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Why You Should Talk Money in a Relationship

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relationshipOh the dreaded money talk:

Talking about money in a relationship is super important.  For most of us talking about money is also super hard.  When things are going well it’s easier to have the conversation.  Who doesn’t like talking about how to spend a raise or add more money onto the mortgage or into your retirement account? But more often than not there are the days when it’s extremely hard to talk about how to pay the bills, invest in your business, go back to school, pay down your mortgage, get life insurance or tackle debt.  I would argue that those are the most important times to talk about the money.

Not When Times Are Tough:

I know what you are thinking, when emotions are running high and you are in a difficult situation talking about money is the last thing you might want to do.  Sometimes romantic relationships are difficult and but let’s be honest all relationships are hard in some way, shape or form.  In my eyes I define a relationship as two people who share something, whether it’s time, space or a life, are in a relationship.  In a romantic relationship it’s most difficult because you are likely combining a life and moving together as one.  And let’s all be adult here and say that things aren’t going to be great all the time.

Side Note: Scott and I were having a conversation a while ago.  It was getting difficult to deal with the emotions that were coming out of it.  In an effort to cut the tension I said “Wow, relationships are tough, aren’t they?” It did not cut the tension like I hoped and I kind of had to do some backpedaling right after I said it.  But I stand by it that relationships are tough and if you want to make it work you have to deal with all the stuff, good and bad that come along with it.

It’s for the health of the Relationship:

Did you know that arguments about money can possibly predict the likelihood of a breakup and/or lower relationship satisfaction? Yikes.  For both genders? Double yikes!  A study from Kansas State University that studied 4500 couples, while controlling for income, debt and net worth showed this.  According to the study arguments about money take longer to get over than any other type of argument.  Why? It’s because we use harsher language and the fights usually last longer.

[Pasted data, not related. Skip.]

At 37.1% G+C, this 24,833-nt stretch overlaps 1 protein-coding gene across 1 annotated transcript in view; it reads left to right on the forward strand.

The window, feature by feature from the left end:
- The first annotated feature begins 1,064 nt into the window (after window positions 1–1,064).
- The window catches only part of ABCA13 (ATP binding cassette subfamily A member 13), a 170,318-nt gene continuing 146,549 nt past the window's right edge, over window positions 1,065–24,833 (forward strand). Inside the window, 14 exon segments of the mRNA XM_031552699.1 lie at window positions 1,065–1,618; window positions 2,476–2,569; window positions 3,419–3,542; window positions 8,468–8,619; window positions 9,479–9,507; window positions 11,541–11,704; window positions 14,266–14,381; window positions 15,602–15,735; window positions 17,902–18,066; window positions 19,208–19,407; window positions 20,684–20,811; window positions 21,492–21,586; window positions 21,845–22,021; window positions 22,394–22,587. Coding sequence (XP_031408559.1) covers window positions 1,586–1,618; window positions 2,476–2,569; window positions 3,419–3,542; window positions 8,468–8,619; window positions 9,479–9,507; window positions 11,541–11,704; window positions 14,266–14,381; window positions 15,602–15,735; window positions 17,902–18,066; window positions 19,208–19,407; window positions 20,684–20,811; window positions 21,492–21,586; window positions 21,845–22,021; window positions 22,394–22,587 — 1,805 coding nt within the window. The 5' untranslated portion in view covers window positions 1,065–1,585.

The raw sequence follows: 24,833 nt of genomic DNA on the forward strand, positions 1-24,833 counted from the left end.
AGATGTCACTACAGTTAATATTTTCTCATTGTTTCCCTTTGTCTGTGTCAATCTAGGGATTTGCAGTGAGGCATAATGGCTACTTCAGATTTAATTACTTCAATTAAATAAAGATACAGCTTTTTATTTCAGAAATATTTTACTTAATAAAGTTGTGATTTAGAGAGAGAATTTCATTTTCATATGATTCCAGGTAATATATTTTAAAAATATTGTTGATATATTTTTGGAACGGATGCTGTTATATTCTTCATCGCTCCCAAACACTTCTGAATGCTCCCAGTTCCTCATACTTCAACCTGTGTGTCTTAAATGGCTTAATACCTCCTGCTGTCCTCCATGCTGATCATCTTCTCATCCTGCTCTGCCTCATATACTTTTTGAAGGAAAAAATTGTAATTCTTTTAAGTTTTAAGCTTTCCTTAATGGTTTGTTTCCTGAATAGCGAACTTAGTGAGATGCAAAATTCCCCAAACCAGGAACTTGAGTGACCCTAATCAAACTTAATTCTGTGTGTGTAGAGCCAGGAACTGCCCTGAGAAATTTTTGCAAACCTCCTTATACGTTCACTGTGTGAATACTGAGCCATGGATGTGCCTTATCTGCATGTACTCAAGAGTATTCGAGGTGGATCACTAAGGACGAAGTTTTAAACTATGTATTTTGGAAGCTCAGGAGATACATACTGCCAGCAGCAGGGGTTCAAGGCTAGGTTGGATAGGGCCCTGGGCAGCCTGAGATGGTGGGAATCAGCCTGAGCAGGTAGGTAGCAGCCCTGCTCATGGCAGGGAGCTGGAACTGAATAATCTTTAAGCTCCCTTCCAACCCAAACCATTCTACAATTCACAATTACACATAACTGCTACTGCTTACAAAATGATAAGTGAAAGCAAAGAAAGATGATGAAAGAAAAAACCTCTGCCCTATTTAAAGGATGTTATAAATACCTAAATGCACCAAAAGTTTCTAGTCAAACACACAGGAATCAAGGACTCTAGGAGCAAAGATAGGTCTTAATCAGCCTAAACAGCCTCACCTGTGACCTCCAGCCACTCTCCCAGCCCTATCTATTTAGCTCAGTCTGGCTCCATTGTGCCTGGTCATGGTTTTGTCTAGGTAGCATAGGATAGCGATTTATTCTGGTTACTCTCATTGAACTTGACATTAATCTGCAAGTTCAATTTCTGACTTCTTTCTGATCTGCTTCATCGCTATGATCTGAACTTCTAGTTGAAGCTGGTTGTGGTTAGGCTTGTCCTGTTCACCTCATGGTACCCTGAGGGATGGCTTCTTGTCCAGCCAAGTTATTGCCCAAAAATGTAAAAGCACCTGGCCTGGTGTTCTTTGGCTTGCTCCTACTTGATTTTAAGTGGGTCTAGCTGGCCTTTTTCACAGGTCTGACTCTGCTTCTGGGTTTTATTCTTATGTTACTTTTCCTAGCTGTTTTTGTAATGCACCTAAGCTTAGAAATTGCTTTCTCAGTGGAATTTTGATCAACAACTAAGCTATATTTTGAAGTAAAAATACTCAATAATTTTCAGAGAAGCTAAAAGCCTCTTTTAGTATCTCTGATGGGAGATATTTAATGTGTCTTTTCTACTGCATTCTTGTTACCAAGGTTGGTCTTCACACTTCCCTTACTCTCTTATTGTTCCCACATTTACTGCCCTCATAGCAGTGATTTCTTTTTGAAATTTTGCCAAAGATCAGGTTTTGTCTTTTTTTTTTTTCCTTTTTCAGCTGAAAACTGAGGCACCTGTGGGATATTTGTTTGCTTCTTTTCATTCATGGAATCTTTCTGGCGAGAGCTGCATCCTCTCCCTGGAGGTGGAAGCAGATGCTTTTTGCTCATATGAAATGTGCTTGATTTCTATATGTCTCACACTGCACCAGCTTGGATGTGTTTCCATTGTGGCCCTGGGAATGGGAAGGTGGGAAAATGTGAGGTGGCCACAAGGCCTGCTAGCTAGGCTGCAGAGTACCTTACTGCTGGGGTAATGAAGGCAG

So why do I think that talking about money when things aren’t great is so important?

When things are hard being on the same page and talking openly about money is a step towards getting things to a better place.  If you are in the crunch years, dealing with the crushing responsibilities of mortgages, a career and children things might go off the rails from time to time.  But if you are in a stable and loving relationship (which I hope you are) talking about things that are going on with money will help get you through the tough part.  Having a plan that you are both comfortable with is important to making the difficult parts easier.

What if you don’t combine your money?

That’s cool, I promise.  Even though Scott and I combine our money and it works well for us doesn’t mean it works for everyone.  Check out Jessica Moorhouse on why she doesn’t combine money with her husband.  I would argue that if you don’t combine finances you have even more of a responsibility to talk things out and to share what is going on.  I know that I can open a spreadsheet and look at all the purchases that Scott has made if I want to.  That’s full transparency.  Even if you don’t combine your money you can share your budget with your partner.  There is nothing stopping you from doing that.

On Secrets and White Lies:

For many people keeping your money decisions private means private budgets.  If you don’t want to share your budget then give them an update on how things are.  If you have a goal like saving “X” amount for retirement or the house down payment you should keep your partner posted on the progress.  Be as open as you can.  Share actual numbers or a percentage of the goal you discussed.  Encourage your partner to do the same.  If you are saving up for a joint goal like a down payment or even a vacation and your partner doesn’t find out you are short until the day before the money is needed things won’t go well.  Talking things up front, even if they are challenging, can help resolve issues before they become a big problem.

Your Relationship is Worth It:

I know that talking about money when things aren’t going well is difficult but it’s worth the investment in the relationship.  If you can get on the same page with your partner with times are difficult it will make dealing with the rough patches a lot easier.  Two people dealing with problems is better than one person.  Open up and talk about money and even if the conversations are difficult at first.  If you keep at it things will get better and talking about money will be become second nature.

And think, if you can get through the rough patches think about how fun it will be dealing with the good times when you are completely on the same page and in sync with your money thoughts.

Sarah

What strategies have worked for you when talking money in a relationship?

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